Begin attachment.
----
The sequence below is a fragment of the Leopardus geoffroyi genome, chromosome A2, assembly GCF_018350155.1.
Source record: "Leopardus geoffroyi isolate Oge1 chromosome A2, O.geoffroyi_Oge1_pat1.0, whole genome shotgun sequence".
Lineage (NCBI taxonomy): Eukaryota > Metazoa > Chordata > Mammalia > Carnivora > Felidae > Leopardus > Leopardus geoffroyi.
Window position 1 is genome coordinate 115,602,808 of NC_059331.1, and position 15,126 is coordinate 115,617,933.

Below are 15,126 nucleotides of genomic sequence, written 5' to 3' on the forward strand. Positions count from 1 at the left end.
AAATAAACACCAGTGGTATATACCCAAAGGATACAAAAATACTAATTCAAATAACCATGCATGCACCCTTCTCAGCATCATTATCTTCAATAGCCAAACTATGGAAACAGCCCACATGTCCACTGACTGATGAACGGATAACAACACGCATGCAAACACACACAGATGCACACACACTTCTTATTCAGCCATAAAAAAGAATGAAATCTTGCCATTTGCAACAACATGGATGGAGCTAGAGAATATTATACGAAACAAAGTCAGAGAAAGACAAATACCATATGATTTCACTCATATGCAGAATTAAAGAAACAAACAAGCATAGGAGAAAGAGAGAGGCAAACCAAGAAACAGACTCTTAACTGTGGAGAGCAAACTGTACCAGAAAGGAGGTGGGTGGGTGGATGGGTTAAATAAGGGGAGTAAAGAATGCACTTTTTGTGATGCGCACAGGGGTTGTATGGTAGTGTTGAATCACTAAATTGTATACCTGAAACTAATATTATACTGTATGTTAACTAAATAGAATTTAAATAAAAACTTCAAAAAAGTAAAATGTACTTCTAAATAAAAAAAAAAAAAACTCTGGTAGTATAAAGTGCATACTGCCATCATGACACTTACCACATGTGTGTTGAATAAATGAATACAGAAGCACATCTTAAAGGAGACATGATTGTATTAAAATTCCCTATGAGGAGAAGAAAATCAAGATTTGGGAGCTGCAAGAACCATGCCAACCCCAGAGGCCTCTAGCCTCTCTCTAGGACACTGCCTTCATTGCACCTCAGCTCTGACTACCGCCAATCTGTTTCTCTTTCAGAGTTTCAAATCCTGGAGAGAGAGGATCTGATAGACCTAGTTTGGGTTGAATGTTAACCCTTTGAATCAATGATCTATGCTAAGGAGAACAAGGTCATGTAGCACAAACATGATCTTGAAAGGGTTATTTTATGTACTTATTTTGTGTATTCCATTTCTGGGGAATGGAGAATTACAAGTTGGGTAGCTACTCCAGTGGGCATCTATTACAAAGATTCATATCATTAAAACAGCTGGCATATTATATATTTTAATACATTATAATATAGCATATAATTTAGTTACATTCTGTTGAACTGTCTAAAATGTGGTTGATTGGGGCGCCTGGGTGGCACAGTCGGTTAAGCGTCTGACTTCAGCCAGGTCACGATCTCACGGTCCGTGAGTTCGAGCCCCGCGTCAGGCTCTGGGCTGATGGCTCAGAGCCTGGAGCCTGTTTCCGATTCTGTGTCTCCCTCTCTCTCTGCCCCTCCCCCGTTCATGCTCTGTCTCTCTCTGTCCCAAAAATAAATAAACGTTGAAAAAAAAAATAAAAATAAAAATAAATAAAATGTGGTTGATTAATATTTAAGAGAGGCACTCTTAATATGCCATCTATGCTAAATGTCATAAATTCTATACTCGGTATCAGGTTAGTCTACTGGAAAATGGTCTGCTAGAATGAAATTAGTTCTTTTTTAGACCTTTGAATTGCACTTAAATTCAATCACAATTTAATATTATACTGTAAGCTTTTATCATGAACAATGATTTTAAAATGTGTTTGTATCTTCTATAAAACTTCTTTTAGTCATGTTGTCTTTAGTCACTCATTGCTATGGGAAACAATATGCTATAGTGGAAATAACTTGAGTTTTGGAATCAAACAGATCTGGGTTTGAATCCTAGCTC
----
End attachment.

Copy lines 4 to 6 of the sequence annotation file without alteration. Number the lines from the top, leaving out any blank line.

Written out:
Window position 1 is genome coordinate 115,602,808 of NC_059331.1, and position 15,126 is coordinate 115,617,933.

Below are 15,126 nucleotides of genomic sequence, written 5' to 3' on the forward strand. Positions count from 1 at the left end.
AAATAAACACCAGTGGTATATACCCAAAGGATACAAAAATACTAATTCAAATAACCATGCATGCACCCTTCTCAGCATCATTATCTTCAATAGCCAAACTATGGAAACAGCCCACATGTCCACTGACTGATGAACGGATAACAACACGCATGCAAACACACACAGATGCACACACACTTCTTATTCAGCCATAAAAAAGAATGAAATCTTGCCATTTGCAACAACATGGATGGAGCTAGAGAATATTATACGAAACAAAGTCAGAGAAAGACAAATACCATATGATTTCACTCATATGCAGAATTAAAGAAACAAACAAGCATAGGAGAAAGAGAGAGGCAAACCAAGAAACAGACTCTTAACTGTGGAGAGCAAACTGTACCAGAAAGGAGGTGGGTGGGTGGATGGGTTAAATAAGGGGAGTAAAGAATGCACTTTTTGTGATGCGCACAGGGGTTGTATGGTAGTGTTGAATCACTAAATTGTATACCTGAAACTAATATTATACTGTATGTTAACTAAATAGAATTTAAATAAAAACTTCAAAAAAGTAAAATGTACTTCTAAATAAAAAAAAAAAAAACTCTGGTAGTATAAAGTGCATACTGCCATCATGACACTTACCACATGTGTGTTGAATAAATGAATACAGAAGCACATCTTAAAGGAGACATGATTGTATTAAAATTCCCTATGAGGAGAAGAAAATCAAGATTTGGGAGCTGCAAGAACCATGCCAACCCCAGAGGCCTCTAGCCTCTCTCTAGGACACTGCCTTCATTGCACCTCAGCTCTGACTACCGCCAATCTGTTTCTCTTTCAGAGTTTCAAATCCTGGAGAGAGAGGATCTGATAGACCTAGTTTGGGTTGAATGTTAACCCTTTGAATCAATGATCTATGCTAAGGAGAACAAGGTCATGTAGCACAAACATGATCTTGAAAGGGTTATTTTATGTACTTATTTTGTGTATTCCATTTCTGGGGAATGGAGAATTACAAGTTGGGTAGCTACTCCAGTGGGCATCTATTACAAAGATTCATATCATTAAAACAGCTGGCATATTATATATTTTAATACATTATAATATAGCATATAATTTAGTTACATTCTGTTGAACTGTCTAAAATGTGGTTGATTGGGGCGCCTGGGTGGCACAGTCGGTTAAGCGTCTGACTTCAGCCAGGTCACGATCTCACGGTCCGTGAGTTCGAGCCCCGCGTCAGGCTCTGGGCTGATGGCTCAGAGCCTGGAGCCTGTTTCCGATTCTGTGTCTCCCTCTCTCTCTGCCCCTCCCCCGTTCATGCTCTGTCTCTCTCTGTCCCAAAAATAAATAAACGTTGAAAAAAAAAATAAAAATAAAAATAAATAAAATGTGGTTGATTAATATTTAAGAGAGGCACTCTTAATATGCCATCTATGCTAAATGTCATAAATTCTATACTCGGTATCAGGTTAGTCTACTGGAAAATGGTCTGCTAGAATGAAATTAGTTCTTTTTTAGACCTTTGAATTGCACTTAAATTCAATCACAATTTAATATTATACTGTAAGCTTTTATCATGAACAATGATTTTAAAATGTGTTTGTATCTTCTATAAAACTTCTTTTAGTCATGTTGTCTTTAGTCACTCATTGCTATGGGAAACAATATGCTATAGTGGAAATAACTTGAGTTTTGGAATCAAACAGATCTGGGTTTGAATCCTAGCTC